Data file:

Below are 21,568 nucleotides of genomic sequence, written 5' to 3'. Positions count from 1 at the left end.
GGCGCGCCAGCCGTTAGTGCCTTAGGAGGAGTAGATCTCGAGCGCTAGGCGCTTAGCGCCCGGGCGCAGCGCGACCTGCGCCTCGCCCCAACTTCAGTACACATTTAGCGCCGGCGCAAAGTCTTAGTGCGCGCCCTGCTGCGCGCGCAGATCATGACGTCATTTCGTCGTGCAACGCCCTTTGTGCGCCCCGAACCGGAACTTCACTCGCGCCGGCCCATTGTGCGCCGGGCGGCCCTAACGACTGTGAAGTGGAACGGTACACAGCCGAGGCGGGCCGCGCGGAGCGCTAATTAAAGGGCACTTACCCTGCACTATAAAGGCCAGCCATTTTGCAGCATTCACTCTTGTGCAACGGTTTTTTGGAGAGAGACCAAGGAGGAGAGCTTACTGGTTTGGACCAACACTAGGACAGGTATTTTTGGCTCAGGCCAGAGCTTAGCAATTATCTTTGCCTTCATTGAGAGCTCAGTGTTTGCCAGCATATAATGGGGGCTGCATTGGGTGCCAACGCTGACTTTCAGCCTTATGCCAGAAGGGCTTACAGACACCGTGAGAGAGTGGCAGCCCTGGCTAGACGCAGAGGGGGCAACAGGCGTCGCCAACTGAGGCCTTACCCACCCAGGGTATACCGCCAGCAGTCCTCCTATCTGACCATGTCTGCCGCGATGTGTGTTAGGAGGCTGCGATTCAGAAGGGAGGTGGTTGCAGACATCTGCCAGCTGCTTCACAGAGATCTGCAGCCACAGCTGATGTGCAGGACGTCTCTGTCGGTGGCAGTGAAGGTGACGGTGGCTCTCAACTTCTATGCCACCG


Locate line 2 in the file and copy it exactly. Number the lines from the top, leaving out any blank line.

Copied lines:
GGCGCGCCAGCCGTTAGTGCCTTAGGAGGAGTAGATCTCGAGCGCTAGGCGCTTAGCGCCCGGGCGCAGCGCGACCTGCGCCTCGCCCCAACTTCAGTACACATTTAGCGCCGGCGCAAAGTCTTAGTGCGCGCCCTGCTGCGCGCGCAGATCATGACGTCATTTCGTCGTGCAACGCCCTTTGTGCGCCCCGAACCGGAACTTCACTCGCGCCGGCCCATTGTGCGCCGGGCGGCCCTAACGACTGTGAAGTGGAACGGTACACAGCCGAGGCGGGCCGCGCGGAGCGCTAATTAAAGGGCACTTACCCTGCACTATAAAGGCCAGCCATTTTGCAGCATTCACTCTTGTGCAACGGTTTTTTGGAGAGAGACCAAGGAGGAGAGCTTACTGGTTTGGACCAACACTAGGACAGGTATTTTTGGCTCAGGCCAGAGCTTAGCAATTATCTTTGCCTTCATTGAGAGCTCAGTGTTTGCCAGCATATAATGGGGGCTGCATTGGGTGCCAACGCTGACTTTCAGCCTTATGCCAGAAGGGCTTACAGACACCGTGAGAGAGTGGCAGCCCTGGCTAGACGCAGAGGGGGCAACAGGCGTCGCCAACTGAGGCCTTACCCACCCAGGGTATACCGCCAGCAGTCCTCCTATCTGACCATGTCTGCCGCGATGTGTGTTAGGAGGCTGCGATTCAGAAGGGAGGTGGTTGCAGACATCTGCCAGCTGCTTCACAGAGATCTGCAGCCACAGCTGATGTGCAGGACGTCTCTGTCGGTGGCAGTGAAGGTGACGGTGGCTCTCAACTTCTATGCCACCG